Recently TripAdvisor created SniqueAway, a flash sale “member-only club.” TripAdvisor emailed an invitation to their opt-in email list to join SniqueAway. Anybody who replied (including me) got in. Flash sales members are only loyal to the 50% to 60% discount off retail rate ? whether it would come via Groupon or Living Social or SniqueAway. It does not really matter, as most of these sites serve the same audience.
AK: A hotelier whose competitor is stealing away business through flash sales might be enticed to engage in the flash sales to compete. What advice would you give to this hotelier?
MS: “Don’t succumb to the devil.” A smart hotelier would never repeat the mistakes or dumb moves of a dumb competitor; why now with the flash sales sites? Stick to the fundamentals in hotel distribution and make sure you are covering all the bases in the direct online channel, including website redesigns, SEO, SEM, email marketing, social media, mobile web, online media, the voice channel, GDS travel agent, and even the OTA channel.
Why? The flash sales site “economics” do not work for the hospitality industry. To participate, hotels are required to sell rooms on these sites at more than a 50% discount. A recent Groupon sale for a Hyatt Regency in Chicago offered a discount of 62%! In addition to the steep discounts from face value, these sites charge fees from 25% to 35% from the already discounted rate. For example, if you are a hotel and negotiate a promotion with Groupon at 50% of your best available rate (BAR) of $200, the math works in this fashion:
- 50% of this rate is $100
- Groupon gets 35% = $35
- The hotel receives $65 net, or 67.5% discount from BAR.
This can be likened to selling your rate on Expedia at a 67.5% discount! With the economy improving and travel demand rising, these steep discounts simply do not make economic sense.
AK: One reason often given by hoteliers for participating in flash sales is the desire for exposure to consumers who might not otherwise find them. Is this a valid reason to engage in a one-time flash sale, or are there better ways to find new customers?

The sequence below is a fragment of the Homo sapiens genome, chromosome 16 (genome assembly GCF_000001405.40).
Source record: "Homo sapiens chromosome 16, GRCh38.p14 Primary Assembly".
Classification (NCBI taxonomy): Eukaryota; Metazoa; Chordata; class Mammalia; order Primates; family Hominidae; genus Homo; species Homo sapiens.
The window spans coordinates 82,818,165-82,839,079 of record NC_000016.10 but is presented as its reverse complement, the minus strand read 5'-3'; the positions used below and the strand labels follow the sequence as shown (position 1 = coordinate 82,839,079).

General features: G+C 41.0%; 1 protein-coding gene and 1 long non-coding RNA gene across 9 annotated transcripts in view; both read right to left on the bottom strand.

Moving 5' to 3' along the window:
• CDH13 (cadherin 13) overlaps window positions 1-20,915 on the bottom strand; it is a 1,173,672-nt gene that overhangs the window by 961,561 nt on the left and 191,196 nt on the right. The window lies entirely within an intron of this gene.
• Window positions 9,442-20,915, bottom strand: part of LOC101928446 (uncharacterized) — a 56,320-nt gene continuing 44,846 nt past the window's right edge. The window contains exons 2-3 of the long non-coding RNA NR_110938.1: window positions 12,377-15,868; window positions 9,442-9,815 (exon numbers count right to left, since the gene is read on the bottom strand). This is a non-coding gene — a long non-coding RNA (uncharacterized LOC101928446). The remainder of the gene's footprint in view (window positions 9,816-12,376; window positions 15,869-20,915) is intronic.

MS: Hoteliers are making the mistake of believing that once the hotel is “found” by members on a flash sales site, those people will then become loyal hotel customers. This is like believing that if Mandarin Oriental or Ritz-Carlton conducts an exclusive sale for members of BJ’s Club or Walmart, members of those clubs will later become loyal customers of those luxury lifestyle brands. Flash sales members are loyal only to the “50% off rack rate” religion, not even to each individual flash sales site.
With travel demand rising, these flash sales sites have started losing their ability to intrigue members with steep 50% to 60% discounts off published rate and are rapidly losing membership and importance as a whole. We already see that the quality of service providers using LivingSocial and Groupon today has deteriorated immensely: massage parlors, yoga studios, salsa dance classes, desperate restaurants that Yelp does not even want to talk to, and … a sprinkle of delusional hotels.
AK: Paint the doomsday scenario: If the hotel industry eventually becomes dependent on flash sales to drive business, how would that impact the industry?
MS: This would once again show the rest of the world how behind the hospitality industry is as far as innovation and adopting smart marketing and distribution solutions goes.
There is another important consideration: Working with the flash sales sites only exacerbates the situation of any hotel with the OTAs. The OTAs are monitoring the flash sales sites very closely. This is economic espionage 101. How would your Expedia rep react when they see your hotel having a 67.5% promotion on a flash sales site like Groupon or LivingSocial.com, and in the same time you are arguing about your discount rate/merchant mark up rate of 25%? Our observations show that any time a hotel does a flash sales promotion, its ranking on Expedia, Hotels.com, et cetera, drops ? in other words, the hotel loses business even from the OTA channel.